Limits...
Modification of the carboxy-terminal flanking region of a universal influenza epitope alters CD4⁺ T-cell repertoire selection.

Cole DK, Gallagher K, Lemercier B, Holland CJ, Junaid S, Hindley JP, Wynn KK, Gostick E, Sewell AK, Gallimore AM, Ladell K, Price DA, Gougeon ML, Godkin A - Nat Commun (2012)

Bottom Line: The open ends of the MHC-II binding groove allow peptide epitopes to extend beyond a central nonamer core region at both the amino- and carboxy-terminus.We have previously found that these non-bound C-terminal residues can alter T cell activation in an MHC allele-transcending fashion, although the mechanism for this effect remained unclear.These data provide the first demonstration that changes in the C-terminus of the peptide-flanking region can substantially alter T-cell receptor binding affinity, and indicate a mechanism through which peptide flanking residues could influence repertoire selection.

View Article: PubMed Central - PubMed

Affiliation: Institute of Infection and Immunity, Cardiff University School of Medicine, The Henry Wellcome Building, Cardiff CF14 4XN, Wales, UK.

ABSTRACT
Human CD4(+) αβ T cells are activated via T-cell receptor recognition of peptide epitopes presented by major histocompatibility complex (MHC) class II (MHC-II). The open ends of the MHC-II binding groove allow peptide epitopes to extend beyond a central nonamer core region at both the amino- and carboxy-terminus. We have previously found that these non-bound C-terminal residues can alter T cell activation in an MHC allele-transcending fashion, although the mechanism for this effect remained unclear. Here we show that modification of the C-terminal peptide-flanking region of an influenza hemagglutinin (HA(305-320)) epitope can alter T-cell receptor binding affinity, T-cell activation and repertoire selection of influenza-specific CD4(+) T cells expanded from peripheral blood. These data provide the first demonstration that changes in the C-terminus of the peptide-flanking region can substantially alter T-cell receptor binding affinity, and indicate a mechanism through which peptide flanking residues could influence repertoire selection.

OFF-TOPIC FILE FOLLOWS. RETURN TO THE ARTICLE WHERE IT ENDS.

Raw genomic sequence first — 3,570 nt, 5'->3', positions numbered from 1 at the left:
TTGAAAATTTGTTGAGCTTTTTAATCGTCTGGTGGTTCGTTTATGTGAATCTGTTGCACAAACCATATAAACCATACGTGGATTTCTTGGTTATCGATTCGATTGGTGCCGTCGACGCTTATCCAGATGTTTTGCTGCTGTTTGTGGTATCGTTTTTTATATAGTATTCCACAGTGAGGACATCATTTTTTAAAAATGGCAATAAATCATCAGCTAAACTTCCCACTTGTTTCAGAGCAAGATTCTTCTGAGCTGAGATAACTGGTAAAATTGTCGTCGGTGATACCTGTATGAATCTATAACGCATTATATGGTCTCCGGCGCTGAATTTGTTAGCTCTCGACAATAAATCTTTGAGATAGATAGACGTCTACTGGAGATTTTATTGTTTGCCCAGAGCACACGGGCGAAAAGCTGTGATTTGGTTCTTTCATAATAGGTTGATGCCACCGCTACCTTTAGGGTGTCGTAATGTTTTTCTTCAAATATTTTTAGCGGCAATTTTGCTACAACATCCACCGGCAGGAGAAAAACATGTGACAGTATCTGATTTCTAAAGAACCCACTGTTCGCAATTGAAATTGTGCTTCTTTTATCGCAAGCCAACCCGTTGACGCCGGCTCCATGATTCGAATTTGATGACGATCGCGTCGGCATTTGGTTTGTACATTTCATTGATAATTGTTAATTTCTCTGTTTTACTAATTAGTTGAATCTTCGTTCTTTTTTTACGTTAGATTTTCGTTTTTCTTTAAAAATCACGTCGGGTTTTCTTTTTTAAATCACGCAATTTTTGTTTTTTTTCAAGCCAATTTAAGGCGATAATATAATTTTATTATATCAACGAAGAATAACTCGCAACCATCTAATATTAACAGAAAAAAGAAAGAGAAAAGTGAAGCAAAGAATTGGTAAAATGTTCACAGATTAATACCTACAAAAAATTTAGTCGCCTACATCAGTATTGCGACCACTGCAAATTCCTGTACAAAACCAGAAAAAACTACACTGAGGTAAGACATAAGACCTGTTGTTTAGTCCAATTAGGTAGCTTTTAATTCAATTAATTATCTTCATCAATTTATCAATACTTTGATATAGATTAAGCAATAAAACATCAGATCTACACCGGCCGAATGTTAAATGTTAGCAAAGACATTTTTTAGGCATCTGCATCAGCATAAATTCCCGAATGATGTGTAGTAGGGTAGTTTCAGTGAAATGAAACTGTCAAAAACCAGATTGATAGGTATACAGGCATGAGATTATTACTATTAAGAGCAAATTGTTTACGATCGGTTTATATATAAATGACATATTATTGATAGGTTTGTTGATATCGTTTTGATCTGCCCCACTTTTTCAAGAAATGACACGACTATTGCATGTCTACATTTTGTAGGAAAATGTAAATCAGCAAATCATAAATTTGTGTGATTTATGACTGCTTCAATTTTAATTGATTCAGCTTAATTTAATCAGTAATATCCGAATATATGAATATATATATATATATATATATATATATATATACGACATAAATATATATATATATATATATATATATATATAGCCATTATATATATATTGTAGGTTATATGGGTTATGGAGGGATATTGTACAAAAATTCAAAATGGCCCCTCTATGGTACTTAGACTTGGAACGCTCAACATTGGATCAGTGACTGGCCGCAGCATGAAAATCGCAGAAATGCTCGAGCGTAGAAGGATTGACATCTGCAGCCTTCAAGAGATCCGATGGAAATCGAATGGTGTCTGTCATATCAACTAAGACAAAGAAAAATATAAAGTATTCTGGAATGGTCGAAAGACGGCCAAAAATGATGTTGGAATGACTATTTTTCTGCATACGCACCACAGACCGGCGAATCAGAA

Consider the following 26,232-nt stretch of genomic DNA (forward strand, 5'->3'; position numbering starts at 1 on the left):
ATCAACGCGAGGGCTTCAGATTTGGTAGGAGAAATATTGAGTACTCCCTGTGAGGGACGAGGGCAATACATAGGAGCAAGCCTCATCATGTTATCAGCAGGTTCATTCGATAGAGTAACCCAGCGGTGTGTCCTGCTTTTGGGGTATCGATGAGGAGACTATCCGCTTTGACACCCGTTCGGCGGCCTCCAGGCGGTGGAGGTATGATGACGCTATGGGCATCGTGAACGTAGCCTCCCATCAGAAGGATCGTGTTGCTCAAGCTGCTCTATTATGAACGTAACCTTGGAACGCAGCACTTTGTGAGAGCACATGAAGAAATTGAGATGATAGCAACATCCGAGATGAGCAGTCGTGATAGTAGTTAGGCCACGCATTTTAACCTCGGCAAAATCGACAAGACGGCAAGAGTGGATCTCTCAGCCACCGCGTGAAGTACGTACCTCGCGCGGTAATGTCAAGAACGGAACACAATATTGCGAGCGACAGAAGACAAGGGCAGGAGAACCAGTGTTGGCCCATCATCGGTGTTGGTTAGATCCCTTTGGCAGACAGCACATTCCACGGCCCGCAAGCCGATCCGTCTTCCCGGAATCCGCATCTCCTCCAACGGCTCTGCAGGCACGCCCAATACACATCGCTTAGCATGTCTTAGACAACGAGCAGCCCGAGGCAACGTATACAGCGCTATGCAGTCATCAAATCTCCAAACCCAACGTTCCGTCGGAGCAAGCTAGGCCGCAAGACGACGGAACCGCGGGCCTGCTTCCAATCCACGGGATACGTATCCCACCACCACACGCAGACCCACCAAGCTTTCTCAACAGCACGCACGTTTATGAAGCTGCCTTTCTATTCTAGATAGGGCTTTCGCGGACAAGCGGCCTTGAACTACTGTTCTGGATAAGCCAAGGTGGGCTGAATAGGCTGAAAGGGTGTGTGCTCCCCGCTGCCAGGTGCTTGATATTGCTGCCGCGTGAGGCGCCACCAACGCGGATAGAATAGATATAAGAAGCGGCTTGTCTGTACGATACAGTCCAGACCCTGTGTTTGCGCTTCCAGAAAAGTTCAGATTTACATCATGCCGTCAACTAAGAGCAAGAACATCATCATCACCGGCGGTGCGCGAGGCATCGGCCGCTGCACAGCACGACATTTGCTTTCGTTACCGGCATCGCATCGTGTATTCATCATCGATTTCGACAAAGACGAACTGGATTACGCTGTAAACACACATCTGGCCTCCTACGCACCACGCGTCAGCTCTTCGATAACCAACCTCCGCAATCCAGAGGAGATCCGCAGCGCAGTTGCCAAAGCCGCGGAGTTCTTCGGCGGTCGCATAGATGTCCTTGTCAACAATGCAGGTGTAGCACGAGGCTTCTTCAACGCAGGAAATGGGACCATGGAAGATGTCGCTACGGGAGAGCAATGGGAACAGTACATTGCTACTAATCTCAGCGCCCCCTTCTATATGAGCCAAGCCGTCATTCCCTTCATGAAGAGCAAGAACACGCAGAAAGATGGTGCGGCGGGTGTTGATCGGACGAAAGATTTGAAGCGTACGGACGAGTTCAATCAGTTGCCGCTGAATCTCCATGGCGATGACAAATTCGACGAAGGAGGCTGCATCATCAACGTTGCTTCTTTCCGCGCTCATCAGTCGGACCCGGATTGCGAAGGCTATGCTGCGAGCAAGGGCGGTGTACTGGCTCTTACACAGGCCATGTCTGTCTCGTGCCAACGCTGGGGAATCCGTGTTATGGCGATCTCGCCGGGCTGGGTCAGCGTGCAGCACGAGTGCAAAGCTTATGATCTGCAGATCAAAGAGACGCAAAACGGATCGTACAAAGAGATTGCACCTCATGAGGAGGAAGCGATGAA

Show MeSH

Related in: MedlinePlus

Immunoscope profiles from CD4+ T-cell lines expanded with Flu1 or Flu2 (Arg at P10).Short-term T-cell lines were generated from peripheral blood stimulated with either Flu1 or Flu2. Antigen-specific CD4+ cells were isolated on the basis of HLA-DR1/HA305−320 tetramer staining, and TCR repertoires were assessed by spectratyping. The profiles of pooled CDR3β lengths for four TRBV families are shown. In peripheral blood, the expected Gaussian distribution is observed. Altered profiles for the Flu1-specific and Flu2-specific populations indicate oligoclonal expansions. Differences in TRBV family usage are also apparent, suggesting that particular clonotypic expansions can be driven by a C-terminally modified peptide. A representative example from three independent experiments is shown.
© Copyright Policy - open-access
Related In: Results  -  Collection

License
getmorefigures.php?uid=PMC3293629&req=5